For our first workshop, we decided to focus on social games with some structure to begin with and to allow participants to improvise and change the rules as they went along (Kathy’s love of varying the rules influenced our approach). Our happy memories helped us think about creating an atmosphere that would feel unpressured, safe, and encouraging of playfulness.
Our First Workshop
During our first workshop, at the 2014 ACGM, we asked participants to look for specific principles during the experience of playing games. The primary goal was to explore and discover different ways of demonstrating the principles.
First, the group discussed definitions and qualities of play and agreed that play is not serious and not work, but is joyful and has an unknown outcome; and the group agreed that players have presence, flow, creativity, focus, quiet attentiveness, and permission to stop or rest. Let the games begin!
We provided examples of games that introduce Alexander Technique principles such as inhibition and direction. We progressed to asking participants to create their own games. In keeping with the voluntary aspect of play, we asked each group of three participants to decide which principle (end-gaining, direction, awareness, inhibition, primary control, or observation) they wanted to explore in creating games. In the second half of the workshop, the participants spontaneously chose to play without a principle in mind to discover what principles might emerge.
Participants chose from toys and props: balloons, sponge balls, tennis balls, pool noodles, and piles of National Geographic magazines. One group used pool noodles to explore the balance of opposition, going into squats with one person at either end of the pool noodle. Then they made the game more complicated by using two noodles and three people!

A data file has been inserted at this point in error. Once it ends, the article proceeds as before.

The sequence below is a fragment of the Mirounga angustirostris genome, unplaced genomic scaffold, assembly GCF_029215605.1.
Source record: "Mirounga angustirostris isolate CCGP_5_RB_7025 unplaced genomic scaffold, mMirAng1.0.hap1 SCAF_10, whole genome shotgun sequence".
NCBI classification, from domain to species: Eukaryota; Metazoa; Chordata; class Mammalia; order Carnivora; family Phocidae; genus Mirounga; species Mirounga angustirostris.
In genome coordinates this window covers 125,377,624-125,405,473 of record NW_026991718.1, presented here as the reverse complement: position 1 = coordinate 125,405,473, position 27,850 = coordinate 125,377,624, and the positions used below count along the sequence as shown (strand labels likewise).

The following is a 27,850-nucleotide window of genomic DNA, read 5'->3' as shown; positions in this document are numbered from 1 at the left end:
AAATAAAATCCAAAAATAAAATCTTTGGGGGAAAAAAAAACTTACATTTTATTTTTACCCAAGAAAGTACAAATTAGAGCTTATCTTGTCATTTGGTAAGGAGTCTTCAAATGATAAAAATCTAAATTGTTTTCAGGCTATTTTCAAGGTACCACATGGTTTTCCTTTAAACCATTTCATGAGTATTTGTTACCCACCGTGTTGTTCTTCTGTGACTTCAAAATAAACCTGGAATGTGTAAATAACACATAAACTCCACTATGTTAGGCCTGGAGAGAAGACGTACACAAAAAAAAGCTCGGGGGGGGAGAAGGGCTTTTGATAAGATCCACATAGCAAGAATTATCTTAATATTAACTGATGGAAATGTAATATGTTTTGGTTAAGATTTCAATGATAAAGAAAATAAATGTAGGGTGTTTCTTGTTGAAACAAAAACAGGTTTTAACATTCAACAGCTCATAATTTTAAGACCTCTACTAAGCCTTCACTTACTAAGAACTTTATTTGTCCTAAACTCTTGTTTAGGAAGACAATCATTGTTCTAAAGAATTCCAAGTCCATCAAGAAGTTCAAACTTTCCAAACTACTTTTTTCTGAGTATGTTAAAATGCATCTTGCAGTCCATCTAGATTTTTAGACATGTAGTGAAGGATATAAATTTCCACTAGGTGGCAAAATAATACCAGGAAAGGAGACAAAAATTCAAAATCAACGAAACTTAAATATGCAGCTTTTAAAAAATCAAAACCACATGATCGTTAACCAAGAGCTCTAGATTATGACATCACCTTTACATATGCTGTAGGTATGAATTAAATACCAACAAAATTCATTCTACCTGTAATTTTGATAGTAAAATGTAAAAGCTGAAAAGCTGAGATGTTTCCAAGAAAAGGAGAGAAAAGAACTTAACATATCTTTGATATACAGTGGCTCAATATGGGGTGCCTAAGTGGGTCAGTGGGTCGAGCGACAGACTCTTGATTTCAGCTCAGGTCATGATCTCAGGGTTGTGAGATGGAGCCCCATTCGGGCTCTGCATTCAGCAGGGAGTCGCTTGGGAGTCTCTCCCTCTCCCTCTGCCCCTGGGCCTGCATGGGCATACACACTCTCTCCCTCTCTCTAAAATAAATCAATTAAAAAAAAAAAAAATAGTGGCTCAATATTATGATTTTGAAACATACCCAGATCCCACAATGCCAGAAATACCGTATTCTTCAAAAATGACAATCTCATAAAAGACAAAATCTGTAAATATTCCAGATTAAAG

Mara Sokolsky reported on the workshop in AmSAT Journal and wrote, “We got to explore how elements of play can make those tenets [Alexander principles] come to life in an imaginative, indirect, but highly impressionable fashion.”6
When participants created games without designing them around a particular principle, multiple Alexander Technique prin-ciples emerged within each game—the contrast of end-gaining vs. not end-gaining, using direction vs. not using direction, the effect of inhibition—and all resulted in heightened awareness and ob-servation.
At the end of the workshop, one of the participants said that he had had no idea that he was going to be creating the games—which turned out to be a very pleasant surprise for him. The participants learned a great deal about them-selves in relationship to play and to look at the Alexander principles with fresh eyes.
In order for participants to be willing to play, they must let go of self-consciousness and feel safe working with new people. This takes time. In 2014, there were six participants in a three-hour workshop. The small number of people and the lack of time pressure allowed the group to move organically into playing and experimenting. The 2014 workshop met our personal need for playing with each other, and it sparked our desire to delve more deeply, and more consciously, into play.